My friend ran into this when he changed his local login password, but not his keychain password (they start out the same at account creation, but they change independently thereafter). When he restarted, his remote accounts (Apple ID, iCloud, etc.) started failing until he unlocked his local keychain. Since the passwords were different, the local keychain wasn't being automatically unlocked at login, so the cloud passwords were unavailable, and all the connection attempts failed.

    To clarify some relationships, AFAIK all your iCloud passwords are stored in your local keychain. Pre-determined apps have permission to retrieve those passwords without prompting you, but that permission is only granted when the keychain is unlocked. If the keychain is locked, all permission to access anything in the keychain is denied. As a result, if an iClould service tries to connect when the local keychain is locked, it fails and has to ask for the iCloud-service password (which it ordinarily would have been able to retrieve from the keychain, except it's locked). In other words, the local keychain plays a pivotal role, and when it's locked, things that have no obvious relationship to the local keychain fail.

    Short version: make sure your local account login password is the same as your local keychain password.
  6. zeppo2 thread starter macrumors regular

    Sep 4, 2010
    Thanks for the response. Yes, I didn't change my macbook user login password, and the prompts haven't mentioned a keychain password, only my Apple ID password. I went to the keychain utility and the "login" and "local items" little padlock icons were "unlocked ", which I presume occurs when I enter my user login password .
    It's worth looking into though, but I don't know much about keychains so I'll have to read up on it. The only thing I use keychain for is wifi access, except for a few safari websites.

    An interesting thing did occur last night. I tried to use a Watch Amazon Prime app on my phone and kept getting popups to enter my Apple ID password, which I ignored and exited the app. I'm not sure why that app should have anything to do with my Apple ID password. Then this morning I noticed a flashcard app on the macbook called Studies was not syncing to the cloud (the sync icon was inactivated , although the icloud sync "switch" was set to "ON". The counterpart iphone Studies app is syncing fine. This did not happen before when I changed my Apple ID password about a week ago. The difference being that I initiated changing the ID password with the macbook and then followed up on the other devices. But when I changed my Apple ID password last night, this time I initiated the change on my iphone, instructing it to log off the other devices and then following up with password verifications on the other devices to activate them.

    I really wish Apple would post explanations of why this kind of thing occurs, or have a good answer for me when I call a rep, because otherwise, being a novice, it just makes me uncomfortable about security. I'm tempted to wipe my phone and macbook and reinstall clean on both. I used to use a different email for my Apple ID and wonder if the relic of that old ID has any bearing on any of this.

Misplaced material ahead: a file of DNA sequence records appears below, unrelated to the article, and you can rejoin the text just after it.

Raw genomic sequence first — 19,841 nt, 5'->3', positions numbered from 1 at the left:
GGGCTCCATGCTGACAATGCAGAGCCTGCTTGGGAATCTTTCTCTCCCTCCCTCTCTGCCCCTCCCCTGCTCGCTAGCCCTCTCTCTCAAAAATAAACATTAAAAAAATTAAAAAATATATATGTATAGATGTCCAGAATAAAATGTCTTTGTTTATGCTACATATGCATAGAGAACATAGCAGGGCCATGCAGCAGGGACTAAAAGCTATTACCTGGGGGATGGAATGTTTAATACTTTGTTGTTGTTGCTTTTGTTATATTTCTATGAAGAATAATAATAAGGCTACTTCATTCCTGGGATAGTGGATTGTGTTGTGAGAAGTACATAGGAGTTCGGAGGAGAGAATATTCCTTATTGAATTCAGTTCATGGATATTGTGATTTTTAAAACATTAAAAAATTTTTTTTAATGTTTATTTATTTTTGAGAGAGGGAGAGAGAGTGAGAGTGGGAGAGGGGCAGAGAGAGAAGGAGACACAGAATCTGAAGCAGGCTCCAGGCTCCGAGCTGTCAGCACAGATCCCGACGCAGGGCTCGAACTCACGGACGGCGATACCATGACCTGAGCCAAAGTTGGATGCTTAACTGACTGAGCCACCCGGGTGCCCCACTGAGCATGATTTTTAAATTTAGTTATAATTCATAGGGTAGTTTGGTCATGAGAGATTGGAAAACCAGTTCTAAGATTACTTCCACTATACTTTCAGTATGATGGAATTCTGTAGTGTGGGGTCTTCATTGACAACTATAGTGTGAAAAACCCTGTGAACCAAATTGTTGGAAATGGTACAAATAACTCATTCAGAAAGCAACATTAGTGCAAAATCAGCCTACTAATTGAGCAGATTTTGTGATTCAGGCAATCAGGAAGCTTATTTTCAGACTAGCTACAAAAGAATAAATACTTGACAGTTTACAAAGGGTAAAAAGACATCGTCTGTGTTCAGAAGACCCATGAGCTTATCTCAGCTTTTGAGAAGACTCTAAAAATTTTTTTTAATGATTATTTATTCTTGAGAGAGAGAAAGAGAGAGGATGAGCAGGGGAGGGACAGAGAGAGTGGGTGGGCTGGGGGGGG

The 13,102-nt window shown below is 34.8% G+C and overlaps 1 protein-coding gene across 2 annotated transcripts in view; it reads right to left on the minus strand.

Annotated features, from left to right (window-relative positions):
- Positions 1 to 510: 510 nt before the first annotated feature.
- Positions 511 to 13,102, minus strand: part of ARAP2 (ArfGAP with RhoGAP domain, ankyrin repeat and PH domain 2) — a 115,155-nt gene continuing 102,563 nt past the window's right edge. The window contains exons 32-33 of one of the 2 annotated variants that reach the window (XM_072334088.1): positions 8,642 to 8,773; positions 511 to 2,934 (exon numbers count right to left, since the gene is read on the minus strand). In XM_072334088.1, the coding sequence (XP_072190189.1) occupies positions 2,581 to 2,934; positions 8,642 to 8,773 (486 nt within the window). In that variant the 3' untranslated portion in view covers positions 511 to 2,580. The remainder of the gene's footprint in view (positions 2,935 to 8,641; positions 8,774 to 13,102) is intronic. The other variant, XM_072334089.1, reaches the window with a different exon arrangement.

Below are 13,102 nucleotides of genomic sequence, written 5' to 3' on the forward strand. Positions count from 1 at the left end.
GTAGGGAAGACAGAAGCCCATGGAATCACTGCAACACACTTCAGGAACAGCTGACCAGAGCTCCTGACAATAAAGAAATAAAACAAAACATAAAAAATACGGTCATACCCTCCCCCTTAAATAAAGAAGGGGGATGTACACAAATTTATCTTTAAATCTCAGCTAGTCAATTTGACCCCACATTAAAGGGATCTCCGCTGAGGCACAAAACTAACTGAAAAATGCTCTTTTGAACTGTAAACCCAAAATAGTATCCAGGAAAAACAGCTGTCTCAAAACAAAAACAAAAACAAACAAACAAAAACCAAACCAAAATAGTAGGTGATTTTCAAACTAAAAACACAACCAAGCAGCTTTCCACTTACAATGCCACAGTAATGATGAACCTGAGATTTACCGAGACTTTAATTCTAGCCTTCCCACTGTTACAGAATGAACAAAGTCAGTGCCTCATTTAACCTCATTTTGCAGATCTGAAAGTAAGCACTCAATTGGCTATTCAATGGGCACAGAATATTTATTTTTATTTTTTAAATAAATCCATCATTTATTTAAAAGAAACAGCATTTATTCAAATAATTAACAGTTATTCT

--- Post Merged, Apr 2, 2018 ---
    Another follow up...
    On the macbook, at System Preferences > iCloud:

    I ignored the notification prompt to sign in with my Apple ID which appears at the top right of the window, and instead clicked on the Sign Out button at the bottom left to sign out of iCloud. Then after choosing to keep a copy of iCloud data on the macbook, and then after it logged me out, I selected Sign In and followed the prompts to sign back on, entering my ID and password. The notification pop up was now gone. But once again, after it logged me on, Keychain had been activated with a checkmark next to it. I unchecked it and answered a prompt to choose to keep any safari passwords I had saved on the macbook (although at this time I have none to be saved). I checked my Studies app on the macbook and it is now syncing to the cloud.

    Anyway, this prompt seems to be related to some determination to get me to activate Keychain, if only temporarily. Perhaps it insists on storing my Apple ID password there, even if I plan to deactivate it and not use it. It would seem that is what it takes to make it happy. If you change your Apple ID password, Apple will make you activate iCloud keychain long enough to store the new password, and then you can deactivate the keychain. I guess Apple doesn't trust that you'll not forget the Apple ID password and creating a backup for you on the cloud, and if that's how it has to be, so be it. I don't use the cloud keychain because I figure you are just adding the potential for someone to hack the cloud and get your password, and I don't really need the added convenience. But it seems I have no choice. Of course there's no way it could ever be hacked... I mean what major company could ever be hacked... oh wait, that's right... I initially changed my apple ID to a different email because the first one was a yahoo email address and... Oh but that was probably overblown. I mean a big company like Yahoo could never really be hacked of course..
    Sarcasm mode off.

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5 February 25, 2018